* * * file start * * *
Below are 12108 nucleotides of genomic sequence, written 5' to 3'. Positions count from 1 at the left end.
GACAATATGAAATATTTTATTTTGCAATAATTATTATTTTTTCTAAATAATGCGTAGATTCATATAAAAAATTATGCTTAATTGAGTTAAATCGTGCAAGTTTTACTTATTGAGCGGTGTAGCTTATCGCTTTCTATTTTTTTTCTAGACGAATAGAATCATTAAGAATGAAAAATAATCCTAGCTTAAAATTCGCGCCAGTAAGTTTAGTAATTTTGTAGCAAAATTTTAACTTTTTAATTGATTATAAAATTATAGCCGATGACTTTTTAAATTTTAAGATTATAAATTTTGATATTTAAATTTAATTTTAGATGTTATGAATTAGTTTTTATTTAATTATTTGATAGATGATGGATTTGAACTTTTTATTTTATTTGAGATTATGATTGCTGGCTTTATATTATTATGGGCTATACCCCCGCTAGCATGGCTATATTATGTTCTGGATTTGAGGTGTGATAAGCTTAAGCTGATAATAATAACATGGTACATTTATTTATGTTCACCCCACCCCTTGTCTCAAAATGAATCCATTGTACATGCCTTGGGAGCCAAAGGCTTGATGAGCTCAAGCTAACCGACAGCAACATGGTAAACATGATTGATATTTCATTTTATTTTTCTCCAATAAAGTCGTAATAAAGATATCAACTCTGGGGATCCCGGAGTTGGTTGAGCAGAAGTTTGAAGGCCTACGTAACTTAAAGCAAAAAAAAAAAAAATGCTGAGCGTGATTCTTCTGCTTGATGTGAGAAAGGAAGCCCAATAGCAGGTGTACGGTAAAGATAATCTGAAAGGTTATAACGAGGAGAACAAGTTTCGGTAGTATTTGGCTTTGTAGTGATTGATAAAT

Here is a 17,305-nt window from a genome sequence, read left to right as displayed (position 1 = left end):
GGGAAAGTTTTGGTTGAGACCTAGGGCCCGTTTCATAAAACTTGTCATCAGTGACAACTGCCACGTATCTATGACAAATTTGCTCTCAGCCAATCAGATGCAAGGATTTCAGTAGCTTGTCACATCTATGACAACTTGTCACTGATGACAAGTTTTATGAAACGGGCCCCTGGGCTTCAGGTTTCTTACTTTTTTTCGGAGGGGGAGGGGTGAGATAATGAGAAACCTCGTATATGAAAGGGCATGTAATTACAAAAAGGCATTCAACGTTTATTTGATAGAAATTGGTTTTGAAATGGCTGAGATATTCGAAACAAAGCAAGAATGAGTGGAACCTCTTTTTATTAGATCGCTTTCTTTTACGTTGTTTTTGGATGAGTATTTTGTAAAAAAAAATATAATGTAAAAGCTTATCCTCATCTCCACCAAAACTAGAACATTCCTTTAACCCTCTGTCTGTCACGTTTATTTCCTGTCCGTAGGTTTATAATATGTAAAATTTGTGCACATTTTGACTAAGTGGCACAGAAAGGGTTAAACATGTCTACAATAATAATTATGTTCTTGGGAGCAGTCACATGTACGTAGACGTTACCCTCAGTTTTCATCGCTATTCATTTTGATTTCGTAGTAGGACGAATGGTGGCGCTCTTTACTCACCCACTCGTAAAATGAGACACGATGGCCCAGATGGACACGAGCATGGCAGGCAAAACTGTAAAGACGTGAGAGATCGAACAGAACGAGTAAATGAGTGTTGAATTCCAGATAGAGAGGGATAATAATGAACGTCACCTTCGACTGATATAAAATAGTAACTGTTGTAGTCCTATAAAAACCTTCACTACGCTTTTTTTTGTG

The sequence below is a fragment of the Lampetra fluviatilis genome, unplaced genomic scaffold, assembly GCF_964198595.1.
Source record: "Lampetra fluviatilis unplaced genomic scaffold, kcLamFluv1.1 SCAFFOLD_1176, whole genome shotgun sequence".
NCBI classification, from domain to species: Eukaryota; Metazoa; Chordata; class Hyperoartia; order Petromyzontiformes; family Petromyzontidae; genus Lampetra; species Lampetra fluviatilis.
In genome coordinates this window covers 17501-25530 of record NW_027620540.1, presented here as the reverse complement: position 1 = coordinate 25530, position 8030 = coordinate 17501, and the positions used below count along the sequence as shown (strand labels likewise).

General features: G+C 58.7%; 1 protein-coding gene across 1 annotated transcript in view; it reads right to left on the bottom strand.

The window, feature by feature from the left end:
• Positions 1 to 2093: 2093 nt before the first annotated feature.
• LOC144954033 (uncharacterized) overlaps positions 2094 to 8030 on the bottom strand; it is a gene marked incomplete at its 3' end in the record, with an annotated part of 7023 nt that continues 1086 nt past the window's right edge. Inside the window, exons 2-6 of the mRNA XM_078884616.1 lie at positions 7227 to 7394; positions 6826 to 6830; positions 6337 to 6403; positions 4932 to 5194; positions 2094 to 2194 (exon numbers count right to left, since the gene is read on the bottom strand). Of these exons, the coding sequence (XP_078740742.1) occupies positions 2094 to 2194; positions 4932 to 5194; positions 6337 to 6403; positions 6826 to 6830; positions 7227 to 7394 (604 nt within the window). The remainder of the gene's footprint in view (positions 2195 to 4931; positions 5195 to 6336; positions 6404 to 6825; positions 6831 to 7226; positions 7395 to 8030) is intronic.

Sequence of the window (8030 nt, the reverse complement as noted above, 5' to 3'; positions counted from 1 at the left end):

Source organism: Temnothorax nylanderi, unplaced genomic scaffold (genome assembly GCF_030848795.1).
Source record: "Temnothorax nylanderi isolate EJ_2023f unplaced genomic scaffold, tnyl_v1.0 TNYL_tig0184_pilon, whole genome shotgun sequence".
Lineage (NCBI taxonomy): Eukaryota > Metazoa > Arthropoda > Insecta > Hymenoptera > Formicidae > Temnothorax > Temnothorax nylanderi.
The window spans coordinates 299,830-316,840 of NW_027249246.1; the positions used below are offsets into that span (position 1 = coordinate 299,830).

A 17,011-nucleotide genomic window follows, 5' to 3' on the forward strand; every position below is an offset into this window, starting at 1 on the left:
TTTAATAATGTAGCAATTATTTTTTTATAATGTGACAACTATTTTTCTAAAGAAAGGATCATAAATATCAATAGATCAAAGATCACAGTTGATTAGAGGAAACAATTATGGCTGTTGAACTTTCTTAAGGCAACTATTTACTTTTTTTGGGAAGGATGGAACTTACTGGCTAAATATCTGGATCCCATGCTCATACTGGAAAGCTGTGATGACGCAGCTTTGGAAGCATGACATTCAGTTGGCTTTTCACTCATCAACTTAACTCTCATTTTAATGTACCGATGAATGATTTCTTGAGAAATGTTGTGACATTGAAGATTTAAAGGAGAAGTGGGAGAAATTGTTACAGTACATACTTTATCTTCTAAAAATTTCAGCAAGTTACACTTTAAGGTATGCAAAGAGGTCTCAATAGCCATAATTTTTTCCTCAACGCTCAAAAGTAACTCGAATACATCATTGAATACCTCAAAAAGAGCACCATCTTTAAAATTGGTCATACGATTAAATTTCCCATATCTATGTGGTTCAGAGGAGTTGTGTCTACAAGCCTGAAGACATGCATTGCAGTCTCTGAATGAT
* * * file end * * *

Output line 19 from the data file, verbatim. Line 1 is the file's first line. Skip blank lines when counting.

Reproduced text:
TTTAATAATGTAGCAATTATTTTTTTATAATGTGACAACTATTTTTCTAAAGAAAGGATCATAAATATCAATAGATCAAAGATCACAGTTGATTAGAGGAAACAATTATGGCTGTTGAACTTTCTTAAGGCAACTATTTACTTTTTTTGGGAAGGATGGAACTTACTGGCTAAATATCTGGATCCCATGCTCATACTGGAAAGCTGTGATGACGCAGCTTTGGAAGCATGACATTCAGTTGGCTTTTCACTCATCAACTTAACTCTCATTTTAATGTACCGATGAATGATTTCTTGAGAAATGTTGTGACATTGAAGATTTAAAGGAGAAGTGGGAGAAATTGTTACAGTACATACTTTATCTTCTAAAAATTTCAGCAAGTTACACTTTAAGGTATGCAAAGAGGTCTCAATAGCCATAATTTTTTCCTCAACGCTCAAAAGTAACTCGAATACATCATTGAATACCTCAAAAAGAGCACCATCTTTAAAATTGGTCATACGATTAAATTTCCCATATCTATGTGGTTCAGAGGAGTTGTGTCTACAAGCCTGAAGACATGCATTGCAGTCTCTGAATGAT